Western Europe faces an exceptional heat wave

L&rsquo ;Western Europe facing an exceptional heat wave

The mercury reached 47 degrees at a square in Ourense, northwestern Spain, during this second heat wave of the year in Europe.

With mercury above 40°C in Spain or Portugal, Western Europe was facing a second exceptional heat wave on Tuesday in barely a month, with a very worrying impact on soils and glaciers.

The multiplication of these phenomena is a direct consequence of global warming, according to scientists, greenhouse gas emissions increasing both their intensity, their duration and their frequency.

A new heat wave, the second this year, is moving into Western Europe. It mainly affects Spain and Portugal, but is expected to intensify and spread, said Clare Nullis, spokesperson for the World Meteorological Organization, in Geneva.

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It is accompanied by drought with very very dry soils and has a worrying impact on the glaciers in the Alps which are really affected at the moment, she said continued.

This is a very bad season for glaciers, as we are relatively early summer, she warned, just over a week after the winter. collapse in Italy of a huge block of the Marmolada glacier, weakened by global warming, a tragedy that left eleven dead.

In Spain, temperatures were expected to cross the 40°C mark again in much of the western half of the country on Tuesday, according to the weather agency (Aemet), with maximum temperatures expected at least 42°C, as in the province of Ourense (north-west), yet located in one of the coolest regions of the country.

The peak of this heat wave is expected to last until Thursday in the country, with temperatures expected to reach 43-44°C in the Tagus or Guadalquivir valleys.

A coachman and his horse try to cool off in Seville, Spain, hit by a second wave of exceptional heat.

In the streets of Madrid, this heat was extremely difficult to bear for vulnerable people or employees who cannot benefit from the freshness of an air-conditioned office.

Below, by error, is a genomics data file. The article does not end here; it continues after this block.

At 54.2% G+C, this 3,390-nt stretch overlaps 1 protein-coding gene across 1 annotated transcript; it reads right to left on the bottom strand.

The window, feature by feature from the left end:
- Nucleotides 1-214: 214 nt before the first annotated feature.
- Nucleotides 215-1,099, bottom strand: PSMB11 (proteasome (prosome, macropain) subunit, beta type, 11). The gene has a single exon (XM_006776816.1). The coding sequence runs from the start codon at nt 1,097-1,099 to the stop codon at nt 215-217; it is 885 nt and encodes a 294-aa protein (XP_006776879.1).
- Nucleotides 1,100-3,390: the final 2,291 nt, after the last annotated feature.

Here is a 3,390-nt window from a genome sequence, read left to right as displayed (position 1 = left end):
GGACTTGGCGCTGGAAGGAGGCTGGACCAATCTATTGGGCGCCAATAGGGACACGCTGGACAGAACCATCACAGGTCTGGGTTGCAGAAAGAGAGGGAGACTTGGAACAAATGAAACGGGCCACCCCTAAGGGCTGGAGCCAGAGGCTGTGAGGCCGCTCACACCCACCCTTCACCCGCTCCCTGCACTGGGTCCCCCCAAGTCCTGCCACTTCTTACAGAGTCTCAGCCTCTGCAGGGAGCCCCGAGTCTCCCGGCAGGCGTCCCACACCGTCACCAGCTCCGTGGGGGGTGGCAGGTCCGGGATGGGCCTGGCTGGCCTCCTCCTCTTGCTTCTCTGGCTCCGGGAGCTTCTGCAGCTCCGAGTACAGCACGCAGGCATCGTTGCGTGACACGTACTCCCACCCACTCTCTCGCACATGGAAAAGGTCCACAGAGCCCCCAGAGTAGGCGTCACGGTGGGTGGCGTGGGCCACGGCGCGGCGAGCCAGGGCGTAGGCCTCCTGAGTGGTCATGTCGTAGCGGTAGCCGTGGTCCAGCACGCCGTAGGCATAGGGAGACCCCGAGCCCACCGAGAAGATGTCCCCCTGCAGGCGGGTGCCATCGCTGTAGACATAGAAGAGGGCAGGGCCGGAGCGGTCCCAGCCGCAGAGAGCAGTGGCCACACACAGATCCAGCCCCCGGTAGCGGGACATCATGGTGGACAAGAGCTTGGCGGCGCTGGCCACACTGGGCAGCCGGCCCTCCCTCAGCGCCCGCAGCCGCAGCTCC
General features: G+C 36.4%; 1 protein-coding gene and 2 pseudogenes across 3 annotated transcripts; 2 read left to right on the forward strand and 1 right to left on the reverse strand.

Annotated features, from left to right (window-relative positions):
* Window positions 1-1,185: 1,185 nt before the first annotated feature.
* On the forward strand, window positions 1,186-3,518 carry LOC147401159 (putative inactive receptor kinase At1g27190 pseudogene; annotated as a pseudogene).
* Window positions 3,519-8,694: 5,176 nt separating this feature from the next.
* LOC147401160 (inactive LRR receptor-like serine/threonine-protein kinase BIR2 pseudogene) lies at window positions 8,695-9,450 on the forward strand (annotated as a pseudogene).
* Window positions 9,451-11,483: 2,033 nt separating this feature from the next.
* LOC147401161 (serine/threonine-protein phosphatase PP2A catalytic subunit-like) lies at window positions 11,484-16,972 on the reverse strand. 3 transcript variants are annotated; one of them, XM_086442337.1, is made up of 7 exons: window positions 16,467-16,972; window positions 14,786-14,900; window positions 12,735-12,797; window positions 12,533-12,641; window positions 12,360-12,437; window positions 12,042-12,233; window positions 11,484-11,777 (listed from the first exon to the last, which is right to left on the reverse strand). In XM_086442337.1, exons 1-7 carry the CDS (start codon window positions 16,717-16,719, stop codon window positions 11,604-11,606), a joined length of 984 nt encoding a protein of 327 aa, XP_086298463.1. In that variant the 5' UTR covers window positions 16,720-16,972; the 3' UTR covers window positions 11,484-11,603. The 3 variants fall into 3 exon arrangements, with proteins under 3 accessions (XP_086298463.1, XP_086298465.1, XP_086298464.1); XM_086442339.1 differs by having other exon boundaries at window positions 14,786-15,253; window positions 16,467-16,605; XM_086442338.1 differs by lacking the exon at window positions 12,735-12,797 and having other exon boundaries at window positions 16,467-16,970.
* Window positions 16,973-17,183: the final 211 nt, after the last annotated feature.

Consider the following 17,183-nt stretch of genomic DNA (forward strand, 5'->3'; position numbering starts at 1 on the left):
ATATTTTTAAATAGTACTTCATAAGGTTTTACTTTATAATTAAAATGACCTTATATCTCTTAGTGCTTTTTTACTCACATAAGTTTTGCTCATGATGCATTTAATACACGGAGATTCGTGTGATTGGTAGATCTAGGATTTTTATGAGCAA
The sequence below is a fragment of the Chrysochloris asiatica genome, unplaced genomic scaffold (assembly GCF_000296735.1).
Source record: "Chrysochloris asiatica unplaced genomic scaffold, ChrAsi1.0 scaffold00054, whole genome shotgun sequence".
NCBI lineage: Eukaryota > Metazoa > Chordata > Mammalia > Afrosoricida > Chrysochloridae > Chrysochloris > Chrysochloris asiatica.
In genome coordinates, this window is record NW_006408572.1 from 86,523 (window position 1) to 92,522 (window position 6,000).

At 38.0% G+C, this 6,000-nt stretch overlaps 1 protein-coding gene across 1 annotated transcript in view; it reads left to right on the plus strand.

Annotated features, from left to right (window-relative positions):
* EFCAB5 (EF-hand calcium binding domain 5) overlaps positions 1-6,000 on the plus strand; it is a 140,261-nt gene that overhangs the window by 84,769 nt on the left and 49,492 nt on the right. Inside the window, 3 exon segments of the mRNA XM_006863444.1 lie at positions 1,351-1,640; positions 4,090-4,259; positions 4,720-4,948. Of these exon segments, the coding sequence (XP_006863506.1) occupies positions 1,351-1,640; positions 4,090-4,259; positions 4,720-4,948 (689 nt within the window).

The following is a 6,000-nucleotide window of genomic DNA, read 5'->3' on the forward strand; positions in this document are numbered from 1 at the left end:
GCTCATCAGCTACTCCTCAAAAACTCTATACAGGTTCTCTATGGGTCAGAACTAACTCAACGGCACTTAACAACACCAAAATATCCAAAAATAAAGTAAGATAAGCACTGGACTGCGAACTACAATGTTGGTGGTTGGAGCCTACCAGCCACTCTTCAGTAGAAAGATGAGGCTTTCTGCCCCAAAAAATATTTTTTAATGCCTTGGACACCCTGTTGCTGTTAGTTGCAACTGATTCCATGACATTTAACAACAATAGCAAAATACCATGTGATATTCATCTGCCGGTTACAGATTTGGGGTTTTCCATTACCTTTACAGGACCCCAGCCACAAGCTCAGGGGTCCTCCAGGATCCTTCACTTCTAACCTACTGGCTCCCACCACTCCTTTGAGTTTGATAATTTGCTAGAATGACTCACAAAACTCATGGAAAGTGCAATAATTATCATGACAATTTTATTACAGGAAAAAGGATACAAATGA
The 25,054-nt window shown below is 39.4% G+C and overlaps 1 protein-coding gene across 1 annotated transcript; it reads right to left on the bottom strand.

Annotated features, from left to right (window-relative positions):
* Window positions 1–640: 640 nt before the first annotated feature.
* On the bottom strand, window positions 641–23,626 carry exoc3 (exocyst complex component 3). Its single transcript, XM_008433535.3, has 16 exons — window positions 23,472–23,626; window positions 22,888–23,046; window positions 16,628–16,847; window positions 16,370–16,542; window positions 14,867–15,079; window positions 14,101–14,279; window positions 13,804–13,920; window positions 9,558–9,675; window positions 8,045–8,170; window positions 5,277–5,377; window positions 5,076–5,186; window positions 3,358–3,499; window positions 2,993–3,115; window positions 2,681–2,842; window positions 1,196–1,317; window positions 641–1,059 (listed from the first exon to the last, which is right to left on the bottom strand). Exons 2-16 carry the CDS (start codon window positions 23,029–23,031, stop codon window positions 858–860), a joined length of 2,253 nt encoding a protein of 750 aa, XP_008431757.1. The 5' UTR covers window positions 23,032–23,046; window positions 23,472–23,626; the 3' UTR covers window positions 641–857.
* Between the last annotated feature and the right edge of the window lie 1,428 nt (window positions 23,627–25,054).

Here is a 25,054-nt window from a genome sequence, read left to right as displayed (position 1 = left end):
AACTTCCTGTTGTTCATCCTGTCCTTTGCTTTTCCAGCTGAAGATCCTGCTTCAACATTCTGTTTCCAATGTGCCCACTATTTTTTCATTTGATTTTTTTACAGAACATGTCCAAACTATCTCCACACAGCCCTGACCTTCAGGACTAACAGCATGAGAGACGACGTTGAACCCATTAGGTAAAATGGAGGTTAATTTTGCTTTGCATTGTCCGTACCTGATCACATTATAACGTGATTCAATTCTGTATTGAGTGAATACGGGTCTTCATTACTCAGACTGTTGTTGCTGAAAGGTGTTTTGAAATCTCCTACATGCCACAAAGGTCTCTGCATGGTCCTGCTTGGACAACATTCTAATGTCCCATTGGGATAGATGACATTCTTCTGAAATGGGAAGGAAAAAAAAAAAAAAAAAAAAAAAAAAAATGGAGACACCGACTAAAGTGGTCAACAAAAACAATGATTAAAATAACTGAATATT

It's hell, sighed, sweat on the brow, Dania Arteaga, a 43-year-old Venezuelan, between two strokes of a squeegee to clean the windows of a store in the center of the Spanish capital.

Favored by these exceptional temperatures, several fires broke out in the country, one of which had already ravaged 2,500 hectares of vegetation on Tuesday in Extremadura (west).

Speaking in Parliament, Spanish Prime Minister Pedro Sanchez pledged more resources to fight wildfires fueled by the global climate emergency.

In Portugal, the risk of fire prompted the authorities to close the Sintra Park, located west of Lisbon, whose castles are visited by tourists from all over the world.

Given the severity of the weather situation forecast until the end of the week, it is essential to exercise maximum caution, Prime Minister Antonio Costa said on Monday, as temperatures were expected to exceed 40°C in much of the territory on Tuesday.

In a country that remains traumatized by the deadly fires of 2017, which killed more than a hundred people, the government has declared a state of contingency at least until Friday, in order to reinforce the mobilization of the emergency services and increase their powers.

A sign of danger, a fire that had ravaged 2,000 hectares in the town of Ourém (center) since Thursday before being contained on Monday reactivated Tuesday at the end of the morning.

The heatwave will also affect the UK, where the National Weather Service (Met Office) has warned that temperatures could exceed 35 degrees from Sunday.

This heat wave also affected France, where temperatures should be between 36°C and 38°C on Tuesday in the south-west and the Rhône valley, with possible peaks at 39°C.

The French agency Météo France expects at least a heat wave lasting eight to ten days, with a peak probably between Saturday and next Tuesday, i.e. July 19.

A situation that led Prime Minister Élisabeth Borne to call on the entire government to mobilize to deal with a heat wave that is having a very rapid on the state of health of the populations, in particular the most vulnerable people.

This heat wave should then spread to other parts of ;Western or central Europe.

In the UK, the National Meteorological Service (Met Office) has issued an orange alert ahead of an extreme heat wave starting Sunday, with temperatures that can exceed 35°C.

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